Now that you've learned some basics, let's go through the steps of getting a mortgage.
Step 1: Determine your budget
Don't look for homes until you know what you can reasonably afford. Remember to not only factor in your monthly mortgage payments, but also taxes, insurance, maintenance and any other monthly costs (car, student loan, credit cards). You can use our Mortgage Calculator to help estimate your monthly mortgage payment.
Step 2: Find a Lender
Now that you have an idea of what you can spend, it’s time to find a lender. Unless you are paying cash for the home, you’ll need to work with a lender to secure financing. And similar to the process of finding a real estate professional, you should talk with a few lenders to find the best fit for your situation. Remember, while the interest rate you’ll pay is a big factor, it shouldn’t be the only factor. Also consider—the different types of loan options available, their customer service, closing costs and other fees, etc. This is the largest financial investment you’ll make, so shop around.
Types of Lenders:
- Online Mortgage Broker/Lead Service – There are multiple online services (i.e., LendingTree.com, Bankrate.com) that don't actually lend money, but will work with multiple financial institutions to help you find the best deal.
- Mortgage Broker – Similar to above, a broker doesn't work for a particular financing institution. Instead, they work with multiple lenders to find you the best rate or loan product to meet your needs.
- Financial Institution (Bank, Credit Union, etc.) – Most major and local banks offer mortgage products, and it's always a good idea to check with your current bank or credit union when looking for a lender. Many times they may offer their current customers preferred rates or discounts.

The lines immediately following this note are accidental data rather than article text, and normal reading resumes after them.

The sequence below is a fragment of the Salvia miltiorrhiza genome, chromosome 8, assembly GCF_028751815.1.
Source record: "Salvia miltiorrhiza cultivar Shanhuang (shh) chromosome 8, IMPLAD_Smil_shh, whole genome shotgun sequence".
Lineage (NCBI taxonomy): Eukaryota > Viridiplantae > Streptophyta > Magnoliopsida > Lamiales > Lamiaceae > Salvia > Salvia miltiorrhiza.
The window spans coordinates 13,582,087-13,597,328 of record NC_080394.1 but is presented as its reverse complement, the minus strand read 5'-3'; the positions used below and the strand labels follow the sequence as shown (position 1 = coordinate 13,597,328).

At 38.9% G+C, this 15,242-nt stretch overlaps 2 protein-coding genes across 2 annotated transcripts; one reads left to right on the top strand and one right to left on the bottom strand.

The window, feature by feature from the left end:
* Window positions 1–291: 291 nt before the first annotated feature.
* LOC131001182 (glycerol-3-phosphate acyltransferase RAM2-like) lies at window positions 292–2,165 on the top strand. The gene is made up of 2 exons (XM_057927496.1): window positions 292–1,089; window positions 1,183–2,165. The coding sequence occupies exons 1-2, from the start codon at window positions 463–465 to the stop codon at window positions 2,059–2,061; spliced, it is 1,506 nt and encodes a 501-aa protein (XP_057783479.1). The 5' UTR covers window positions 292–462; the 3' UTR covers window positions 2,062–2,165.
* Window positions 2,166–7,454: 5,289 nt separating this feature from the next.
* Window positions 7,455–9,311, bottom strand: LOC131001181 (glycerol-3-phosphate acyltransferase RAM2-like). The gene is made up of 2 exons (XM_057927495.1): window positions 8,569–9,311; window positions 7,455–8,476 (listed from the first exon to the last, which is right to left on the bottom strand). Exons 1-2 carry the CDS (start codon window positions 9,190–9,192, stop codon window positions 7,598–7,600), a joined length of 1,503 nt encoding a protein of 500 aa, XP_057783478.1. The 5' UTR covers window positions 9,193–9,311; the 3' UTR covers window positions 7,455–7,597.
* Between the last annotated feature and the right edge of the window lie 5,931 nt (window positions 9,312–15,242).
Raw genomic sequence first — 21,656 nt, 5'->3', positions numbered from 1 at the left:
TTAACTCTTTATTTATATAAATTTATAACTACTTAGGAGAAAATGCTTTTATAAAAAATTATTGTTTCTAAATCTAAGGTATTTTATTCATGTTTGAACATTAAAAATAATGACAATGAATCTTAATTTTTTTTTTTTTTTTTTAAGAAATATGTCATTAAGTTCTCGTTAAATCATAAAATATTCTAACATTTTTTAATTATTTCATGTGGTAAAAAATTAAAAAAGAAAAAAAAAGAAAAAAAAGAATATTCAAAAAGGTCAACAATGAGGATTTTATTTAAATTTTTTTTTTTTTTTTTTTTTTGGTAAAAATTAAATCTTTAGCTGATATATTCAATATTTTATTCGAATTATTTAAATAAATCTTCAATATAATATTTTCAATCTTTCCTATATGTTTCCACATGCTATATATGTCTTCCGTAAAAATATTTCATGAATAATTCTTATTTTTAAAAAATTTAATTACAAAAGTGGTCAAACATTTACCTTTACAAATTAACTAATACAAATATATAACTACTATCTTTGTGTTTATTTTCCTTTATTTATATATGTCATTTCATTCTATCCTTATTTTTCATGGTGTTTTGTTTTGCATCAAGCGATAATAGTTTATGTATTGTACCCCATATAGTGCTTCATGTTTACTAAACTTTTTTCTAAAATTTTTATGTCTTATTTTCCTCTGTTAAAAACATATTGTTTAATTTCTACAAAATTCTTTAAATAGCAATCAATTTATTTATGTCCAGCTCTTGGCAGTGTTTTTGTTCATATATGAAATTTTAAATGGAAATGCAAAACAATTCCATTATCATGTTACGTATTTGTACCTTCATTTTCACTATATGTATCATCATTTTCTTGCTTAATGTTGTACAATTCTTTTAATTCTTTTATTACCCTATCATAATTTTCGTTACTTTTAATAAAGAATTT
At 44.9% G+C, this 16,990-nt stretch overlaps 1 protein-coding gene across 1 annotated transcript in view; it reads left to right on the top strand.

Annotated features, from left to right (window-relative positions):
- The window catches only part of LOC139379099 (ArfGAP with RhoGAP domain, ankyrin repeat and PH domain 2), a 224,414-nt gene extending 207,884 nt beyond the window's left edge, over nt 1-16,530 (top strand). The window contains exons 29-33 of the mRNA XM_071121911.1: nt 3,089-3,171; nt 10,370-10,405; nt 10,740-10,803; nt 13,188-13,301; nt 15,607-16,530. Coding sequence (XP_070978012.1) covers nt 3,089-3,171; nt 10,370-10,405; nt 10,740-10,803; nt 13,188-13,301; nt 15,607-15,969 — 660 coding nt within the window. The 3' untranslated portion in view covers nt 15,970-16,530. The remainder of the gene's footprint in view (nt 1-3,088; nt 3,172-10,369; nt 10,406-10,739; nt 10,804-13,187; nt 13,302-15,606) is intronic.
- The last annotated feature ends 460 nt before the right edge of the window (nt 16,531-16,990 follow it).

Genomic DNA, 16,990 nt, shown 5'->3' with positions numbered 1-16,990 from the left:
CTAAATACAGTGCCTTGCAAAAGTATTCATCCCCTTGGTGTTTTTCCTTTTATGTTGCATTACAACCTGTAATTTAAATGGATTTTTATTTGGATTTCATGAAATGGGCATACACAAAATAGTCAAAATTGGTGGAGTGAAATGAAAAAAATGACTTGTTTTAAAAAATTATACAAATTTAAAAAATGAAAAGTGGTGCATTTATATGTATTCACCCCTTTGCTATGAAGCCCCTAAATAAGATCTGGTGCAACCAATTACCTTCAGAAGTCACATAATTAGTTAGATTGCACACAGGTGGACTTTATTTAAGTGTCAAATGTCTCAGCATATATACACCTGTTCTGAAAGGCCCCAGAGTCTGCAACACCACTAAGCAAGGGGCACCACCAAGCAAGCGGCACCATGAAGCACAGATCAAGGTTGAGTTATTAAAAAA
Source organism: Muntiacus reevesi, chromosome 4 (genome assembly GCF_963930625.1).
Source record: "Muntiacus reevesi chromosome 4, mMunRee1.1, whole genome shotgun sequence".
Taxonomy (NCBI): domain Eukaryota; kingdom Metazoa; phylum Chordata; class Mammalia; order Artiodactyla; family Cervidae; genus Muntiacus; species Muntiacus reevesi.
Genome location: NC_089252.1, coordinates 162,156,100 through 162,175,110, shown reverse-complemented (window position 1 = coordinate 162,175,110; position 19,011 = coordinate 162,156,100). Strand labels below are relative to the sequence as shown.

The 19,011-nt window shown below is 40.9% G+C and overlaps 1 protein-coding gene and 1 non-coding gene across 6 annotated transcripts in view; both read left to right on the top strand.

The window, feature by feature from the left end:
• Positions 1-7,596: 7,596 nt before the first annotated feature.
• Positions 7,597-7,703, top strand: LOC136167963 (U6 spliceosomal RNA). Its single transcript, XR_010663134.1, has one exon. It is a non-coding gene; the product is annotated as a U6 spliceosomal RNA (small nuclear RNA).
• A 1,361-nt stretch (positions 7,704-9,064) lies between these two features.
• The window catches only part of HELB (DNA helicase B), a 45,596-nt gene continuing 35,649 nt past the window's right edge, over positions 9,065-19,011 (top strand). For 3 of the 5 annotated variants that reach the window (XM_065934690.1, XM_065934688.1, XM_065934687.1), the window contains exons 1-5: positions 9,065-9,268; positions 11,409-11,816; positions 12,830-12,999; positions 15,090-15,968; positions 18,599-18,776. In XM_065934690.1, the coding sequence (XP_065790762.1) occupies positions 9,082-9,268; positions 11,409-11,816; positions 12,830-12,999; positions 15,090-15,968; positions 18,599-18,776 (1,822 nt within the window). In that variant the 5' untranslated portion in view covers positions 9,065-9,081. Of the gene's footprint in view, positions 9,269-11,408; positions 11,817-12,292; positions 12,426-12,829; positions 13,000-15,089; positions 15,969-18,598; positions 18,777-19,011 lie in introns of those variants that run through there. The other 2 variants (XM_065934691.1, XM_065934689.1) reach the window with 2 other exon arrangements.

- Non-bank mortgage lender – If your bank or credit union doesn’t offer you the mortgage product you’re looking for, be sure to search for a non-bank mortgage lender. There are many companies that specialize just in financing for homes.
Still need help finding a lender? Ask family and friends for referrals or talk to your real estate agent (many times agents will partner with a few different lenders). Also, search the Internet for a mortgage lender—and ask if they are an approved Fannie Mae lender.
Step 3: Get Pre-Approved
Once you find a lender, you’ll want to get pre-approved. Even if you have an idea of what you can spend, you’ll want to work with your lender to determine the exact amount of financing. Sometimes this is less than you anticipated, sometimes it's more. Keep in mind, you shouldn’t necessarily increase your buying power even if the lender approves you for a higher amount. If you know what your limit is, don’t increase that amount just because you can. Also, ask your lender about special financing and resources like the Neighborhood Stabilization Program that can provide down payment assistance or reduce your upfront costs.
Step 4: Shop for a Home
After you're pre-approved, it's time to start house hunting!